Lorraine Hansberry’s A Raisin in the Sun is not merely performed by a phenomenal cast at the PlayMakers Repertory Company­—it is brought to life.

The classic American play, which debuted on Broadway in 1959, feels no less relevant today, as the black family onstage finds out what happens to “a dream deferred,” the title of the Langston Hughes poem from which Hansberry drew her title. A five-person family crammed into a two-bedroom apartment, the Youngers anxiously await the $10,000 life insurance check of Lena Younger’s recently deceased husband. How the money should be spent and where it actually goes during the course of the play force these characters to their breaking points.

The natural acting and creative direction remind audiences why plays are performed and not just read. Desperation is palpable as the head of the household Walter Lee (Mikaal Sulaiman) gets down on his knees to beg for money, a yellow spotlight isolating him from the rest of the cast. The final 30 seconds, focusing on a lone and silent Lena Younger (Kathryn Hunter-Williams) have the impact of a bomb, and Beneatha Younger’s (Miriam A. Hyman) seductive walk to the door draws out such laughter from the audience and speaks so much to her youthful spirit; the play wouldn’t be the same without such detailed characterization.

Director Raelle Myrick-Hodges added a unique touch to the transitions as well. As the lights dim, an onstage radio brightens and plays old sound bites, including an interview with Lorraine Hansberry herself, grounding an already truthful play more firmly in reality. And there isn’t just gut-wrenching drama here; there are wonderful moments of subtle smiles, echoing laughter and resounding kinship—the full range of emotions that should come across in a story ultimately about love and family. Originating in canonized material, the performance does Hansberry’s play more than justice. Just as Beneatha contemplates her place in the world, an affected audience leaves with similar questions.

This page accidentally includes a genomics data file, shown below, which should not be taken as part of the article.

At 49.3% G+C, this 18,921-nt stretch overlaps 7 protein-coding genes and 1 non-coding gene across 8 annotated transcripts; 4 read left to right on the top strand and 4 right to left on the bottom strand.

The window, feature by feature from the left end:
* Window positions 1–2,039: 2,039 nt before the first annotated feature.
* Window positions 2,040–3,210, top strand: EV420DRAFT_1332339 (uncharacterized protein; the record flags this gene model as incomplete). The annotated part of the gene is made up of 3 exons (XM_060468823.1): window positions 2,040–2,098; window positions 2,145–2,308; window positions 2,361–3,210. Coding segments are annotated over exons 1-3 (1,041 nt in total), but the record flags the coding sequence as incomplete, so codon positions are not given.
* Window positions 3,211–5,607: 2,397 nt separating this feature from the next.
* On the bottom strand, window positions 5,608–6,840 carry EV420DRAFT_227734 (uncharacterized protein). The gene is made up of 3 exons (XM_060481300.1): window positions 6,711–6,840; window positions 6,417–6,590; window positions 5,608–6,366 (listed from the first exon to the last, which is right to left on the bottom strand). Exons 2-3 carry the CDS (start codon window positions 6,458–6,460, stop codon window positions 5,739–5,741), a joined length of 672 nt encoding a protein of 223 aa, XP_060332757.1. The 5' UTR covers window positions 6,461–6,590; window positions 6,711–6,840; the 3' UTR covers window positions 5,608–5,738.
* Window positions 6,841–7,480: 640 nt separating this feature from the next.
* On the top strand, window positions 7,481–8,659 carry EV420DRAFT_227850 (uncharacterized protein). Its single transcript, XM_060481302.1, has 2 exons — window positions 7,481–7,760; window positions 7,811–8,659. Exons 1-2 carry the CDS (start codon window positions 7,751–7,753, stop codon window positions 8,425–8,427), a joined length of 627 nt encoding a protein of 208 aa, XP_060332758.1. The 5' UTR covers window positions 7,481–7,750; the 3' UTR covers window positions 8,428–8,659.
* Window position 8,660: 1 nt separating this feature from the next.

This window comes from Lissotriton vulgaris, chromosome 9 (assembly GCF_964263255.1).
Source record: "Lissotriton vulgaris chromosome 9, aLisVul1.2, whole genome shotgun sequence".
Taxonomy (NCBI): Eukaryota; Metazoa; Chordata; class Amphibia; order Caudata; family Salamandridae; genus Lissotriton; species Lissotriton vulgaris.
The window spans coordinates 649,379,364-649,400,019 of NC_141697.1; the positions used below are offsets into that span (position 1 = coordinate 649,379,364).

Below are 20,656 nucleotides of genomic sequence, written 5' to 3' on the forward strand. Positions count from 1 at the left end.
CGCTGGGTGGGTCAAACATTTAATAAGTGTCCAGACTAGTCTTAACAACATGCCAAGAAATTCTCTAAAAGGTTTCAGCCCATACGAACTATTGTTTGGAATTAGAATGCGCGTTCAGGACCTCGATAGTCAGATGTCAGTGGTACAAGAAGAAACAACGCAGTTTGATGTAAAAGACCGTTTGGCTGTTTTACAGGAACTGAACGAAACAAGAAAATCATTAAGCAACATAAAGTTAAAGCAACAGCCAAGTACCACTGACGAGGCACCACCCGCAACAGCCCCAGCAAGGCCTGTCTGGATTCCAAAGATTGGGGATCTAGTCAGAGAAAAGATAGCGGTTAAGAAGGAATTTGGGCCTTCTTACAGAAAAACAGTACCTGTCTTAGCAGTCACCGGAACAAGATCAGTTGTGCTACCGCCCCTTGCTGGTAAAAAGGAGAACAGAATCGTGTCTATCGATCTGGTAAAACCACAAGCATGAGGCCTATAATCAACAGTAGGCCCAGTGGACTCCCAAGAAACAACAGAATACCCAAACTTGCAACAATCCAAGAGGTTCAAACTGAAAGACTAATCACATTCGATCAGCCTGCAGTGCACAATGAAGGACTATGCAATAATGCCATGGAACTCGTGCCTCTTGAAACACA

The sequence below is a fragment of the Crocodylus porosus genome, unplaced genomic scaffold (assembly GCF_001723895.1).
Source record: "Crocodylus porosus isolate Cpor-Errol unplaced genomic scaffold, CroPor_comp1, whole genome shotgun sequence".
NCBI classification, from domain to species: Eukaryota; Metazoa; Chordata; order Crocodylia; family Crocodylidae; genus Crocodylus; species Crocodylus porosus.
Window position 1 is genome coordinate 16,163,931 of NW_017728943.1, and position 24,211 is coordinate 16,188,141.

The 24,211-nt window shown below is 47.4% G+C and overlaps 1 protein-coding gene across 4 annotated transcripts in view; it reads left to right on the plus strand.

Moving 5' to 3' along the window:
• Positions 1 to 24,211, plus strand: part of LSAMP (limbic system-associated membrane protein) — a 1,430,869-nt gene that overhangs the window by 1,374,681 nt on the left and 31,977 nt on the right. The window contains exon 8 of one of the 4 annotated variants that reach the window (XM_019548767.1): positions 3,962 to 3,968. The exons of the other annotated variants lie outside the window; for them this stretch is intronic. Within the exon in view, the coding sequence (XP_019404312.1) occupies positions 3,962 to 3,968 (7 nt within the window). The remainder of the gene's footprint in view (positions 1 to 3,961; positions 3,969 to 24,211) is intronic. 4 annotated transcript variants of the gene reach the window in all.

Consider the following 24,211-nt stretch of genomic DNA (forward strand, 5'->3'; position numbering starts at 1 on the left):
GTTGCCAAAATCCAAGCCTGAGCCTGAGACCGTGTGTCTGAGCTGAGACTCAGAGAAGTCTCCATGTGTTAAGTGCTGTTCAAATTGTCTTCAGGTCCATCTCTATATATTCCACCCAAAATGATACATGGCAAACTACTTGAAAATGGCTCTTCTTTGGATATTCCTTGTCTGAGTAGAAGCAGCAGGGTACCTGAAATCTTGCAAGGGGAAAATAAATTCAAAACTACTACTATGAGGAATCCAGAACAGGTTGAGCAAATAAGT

Additionally, PlayMakers’ intimate venue and Robin Vest’s detailed set help draw the audience into the Youngers’ world. A Raisin in the Sun takes place in one location: the family apartment, a place which itself is symbolic of one generation’s decay and the other’s restlessness. By the end of the two-and-a-half hours, the audience is acquainted with every aspect of this room, from the dated wallpaper to the cheap tray table that sits on the edge of the stage. The props act as additional characters that each member of the family interacts with in a distinctive way.

This show feels acutely authentic, and the chemistry onstage reaches out to the audience and draws them in. Hansberry’s timeless words, delivered by a talented cast, make PlayMakers’ A Raisin in the Sun a professional performance that connects to today’s crowd as much as it did 50 years ago.

PlayMakers Repertory Company presents A Raisin in the Sun until Mar. 3. The play will be performed in rotating repertory with Clybourne Park, which will be reviewed in next week’s issue. Check www.playmakersrep.org/raisin for show times and ticketing information.